The latest "Unplugged" special by bilingual channel MTV TR3s stars Los Tigres del Norte (The Tigers of the North), the icons of Mexican norteño music who have long sung about heroes, anti-heroes and immigration and political concerns. Having a group of men in hats and boots featured on a channel associated with rock and pop music is not common. But then again, in their 30-years-plus career, Los Tigres have become folk heroes. They also happen to be the top-selling regional Mexican band that performs everything from danceable cumbias to hard-hitting corrido.
In their "MTV Unplugged," recorded live in Los Angeles in February, Los Tigres shared the stage with the likes of Zack de la Rocha, Juanes, Paulina Rubio, Argentine rocker Andrés Calamaro and René Perez of rap duo Calle 13. The album, out on Fonovisa, debuted at No. 3 on Billboard's Top Latin Albums chart.
Billboard.com chatted with Los Tigres leader Jorge Hernández on what it means to be a rock star when you're a regional Mexican band.
Billboard.com: Who came up with the idea of doing an "MTV Unplugged" special?
The people at MTV came to us with the proposal. At first I was a little bit skeptical, given the music we do. But then, we spoke again with Jesús [Lara, Tr3s SVP Music & Talent Strategies] and we've been talking about it for like two years.
Was it initially conceived as a collaboration with friends?
No, but as things developed I thought we needed to make it more interesting and invite friends. During that time, all those immigration issues arose here in the U.S. and we thought it'd be interesting to work with others who had worked or advocated for immigration rights.
But not all your guest artists are involved in immigration rights.
No, but that was the beginning of the conversation. Then, as it got bigger and we started dreaming, others became involved. The first person we called was Juanes. Then, MTV suggested Zack de la Rocha, who I knew precisely because of his work with migrants.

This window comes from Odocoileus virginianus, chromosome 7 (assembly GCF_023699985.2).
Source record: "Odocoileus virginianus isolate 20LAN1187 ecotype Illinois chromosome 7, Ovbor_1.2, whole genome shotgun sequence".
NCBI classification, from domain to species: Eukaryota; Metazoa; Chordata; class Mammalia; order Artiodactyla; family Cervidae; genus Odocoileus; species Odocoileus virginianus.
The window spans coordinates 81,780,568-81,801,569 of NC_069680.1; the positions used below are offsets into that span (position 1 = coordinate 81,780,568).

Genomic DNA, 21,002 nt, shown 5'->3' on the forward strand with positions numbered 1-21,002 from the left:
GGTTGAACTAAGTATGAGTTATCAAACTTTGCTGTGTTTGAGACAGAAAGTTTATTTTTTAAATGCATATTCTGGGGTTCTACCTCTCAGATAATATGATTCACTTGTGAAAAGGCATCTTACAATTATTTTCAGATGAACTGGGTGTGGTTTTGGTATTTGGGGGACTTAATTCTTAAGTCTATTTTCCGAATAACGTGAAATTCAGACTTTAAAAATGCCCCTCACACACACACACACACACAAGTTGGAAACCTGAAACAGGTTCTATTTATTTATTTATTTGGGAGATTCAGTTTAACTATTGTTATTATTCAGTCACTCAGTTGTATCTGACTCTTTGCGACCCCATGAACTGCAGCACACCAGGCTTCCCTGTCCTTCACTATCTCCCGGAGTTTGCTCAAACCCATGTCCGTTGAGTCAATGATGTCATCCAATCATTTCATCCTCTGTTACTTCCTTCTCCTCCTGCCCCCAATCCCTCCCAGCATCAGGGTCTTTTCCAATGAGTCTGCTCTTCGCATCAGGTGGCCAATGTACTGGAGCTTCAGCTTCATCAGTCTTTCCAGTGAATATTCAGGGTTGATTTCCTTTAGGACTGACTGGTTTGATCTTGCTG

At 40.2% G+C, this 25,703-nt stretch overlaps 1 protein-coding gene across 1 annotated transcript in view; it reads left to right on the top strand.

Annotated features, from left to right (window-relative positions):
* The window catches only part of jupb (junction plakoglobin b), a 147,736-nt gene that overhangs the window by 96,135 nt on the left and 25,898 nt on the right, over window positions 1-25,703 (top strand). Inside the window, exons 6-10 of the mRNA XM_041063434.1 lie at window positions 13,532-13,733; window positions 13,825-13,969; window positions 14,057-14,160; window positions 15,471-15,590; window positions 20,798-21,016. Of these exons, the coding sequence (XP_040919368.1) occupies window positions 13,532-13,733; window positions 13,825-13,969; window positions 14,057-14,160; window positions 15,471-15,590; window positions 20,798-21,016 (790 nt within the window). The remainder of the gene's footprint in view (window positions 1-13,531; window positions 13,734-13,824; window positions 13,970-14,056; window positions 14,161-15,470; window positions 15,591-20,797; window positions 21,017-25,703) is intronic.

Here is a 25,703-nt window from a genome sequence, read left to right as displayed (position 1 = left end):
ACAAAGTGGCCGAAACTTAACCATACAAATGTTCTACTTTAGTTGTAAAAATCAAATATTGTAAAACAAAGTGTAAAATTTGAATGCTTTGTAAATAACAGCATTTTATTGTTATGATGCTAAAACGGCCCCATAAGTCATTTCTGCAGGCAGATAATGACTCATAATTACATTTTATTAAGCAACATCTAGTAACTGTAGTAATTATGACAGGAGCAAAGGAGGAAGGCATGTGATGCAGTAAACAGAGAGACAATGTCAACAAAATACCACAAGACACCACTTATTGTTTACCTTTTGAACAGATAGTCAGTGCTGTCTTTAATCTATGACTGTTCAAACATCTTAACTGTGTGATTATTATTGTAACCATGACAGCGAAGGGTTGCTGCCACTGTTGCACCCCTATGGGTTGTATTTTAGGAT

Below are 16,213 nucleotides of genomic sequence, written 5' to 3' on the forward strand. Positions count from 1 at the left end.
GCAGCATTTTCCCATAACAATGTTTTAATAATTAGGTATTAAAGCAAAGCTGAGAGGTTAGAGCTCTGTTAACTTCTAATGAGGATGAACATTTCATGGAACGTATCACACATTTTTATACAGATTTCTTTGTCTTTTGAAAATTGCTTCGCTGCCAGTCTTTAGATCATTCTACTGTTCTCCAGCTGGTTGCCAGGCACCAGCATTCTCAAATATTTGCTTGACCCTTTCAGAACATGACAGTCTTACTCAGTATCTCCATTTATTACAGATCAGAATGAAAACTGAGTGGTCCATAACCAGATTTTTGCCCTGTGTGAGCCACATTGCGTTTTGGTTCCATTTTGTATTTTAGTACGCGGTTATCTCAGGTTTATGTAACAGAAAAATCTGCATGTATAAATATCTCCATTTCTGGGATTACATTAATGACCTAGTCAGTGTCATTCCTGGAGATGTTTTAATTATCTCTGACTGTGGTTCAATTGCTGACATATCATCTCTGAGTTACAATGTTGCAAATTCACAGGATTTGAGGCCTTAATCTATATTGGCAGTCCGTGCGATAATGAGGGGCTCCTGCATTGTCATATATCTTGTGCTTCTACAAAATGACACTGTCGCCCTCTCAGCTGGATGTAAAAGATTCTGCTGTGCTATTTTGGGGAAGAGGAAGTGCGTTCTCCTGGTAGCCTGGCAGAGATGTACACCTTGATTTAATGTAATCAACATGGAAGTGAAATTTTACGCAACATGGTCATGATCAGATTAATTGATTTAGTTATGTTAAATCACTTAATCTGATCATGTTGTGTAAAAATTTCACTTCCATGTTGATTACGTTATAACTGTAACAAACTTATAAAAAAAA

Every guest sings a Tigres del Norte song along with the band. How were the tracks selected?
We sent them a list of the songs that fans have most requested from us through the years and asked them each to choose. And we made the arrangements so that each would be identifiable with each artist and their repertoire. For example, with René from Calle 13, we changed the instrumentation of "America." He wanted the tempo to be quicker and we also added trumpets and violins, which we normally don't use.
There are several very socially-minded tracks on the set. Did you want to convey a social message?
Not initially. That came later. Because we didn't know what songs they would choose to sing. In the end, we realized that many of them had chosen songs that had clear messages for the audience.
Immigration, as it is, is a very hot topic now. What are your thoughts on the matter?
We haven't recorded anything lately that directly pertains to that, but I'm in the process of choosing songs and topics that speak about this, because it's a problem that hasn't been solved and that we need to solve as soon as possible. There are so many, many families where the children remain behind because their father or mother have been deported. This is a huge problem.
One wouldn't think that regional Mexican music and rock could necessarily go well together, and yet here we are.
We've always been linked in one way or another. For example, "Contrabando y Traición" [the song on which the novel "La Reina del Sur" is based] -- a year after we released it, it was recorded by [Mexican band] La Lupita in a rock version. And that began the conversation between us and rock, because the stuff we talk about is linked to those genres. And Mexican rockers have always paid us homage. Acts like Molotov, Julieta Venegas, El Gran Silencio, Maldita Vecindad, all have recorded our music.
Given all that's going on in Mexico with the drug trade and its ensuing violence, what are your thoughts on narcocorridos, or those songs that talk about the exploits of drug dealers?
We think they're out of context with what the Mexican corrido really is. The Mexican corrido has existed for many years and has little to do with these young acts who want to get famous by talking about things they shouldn't talk about. We never thought our genre could come to this. Of course, it's not our business what others do, but I think their way of interpreting the corrido is mistaken.
There are some laws under consideration in Mexico to rate music as if it were film -- giving it an R rating, for example.
There has to be a change. They should be more energetic about applying the law in the language used for these songs.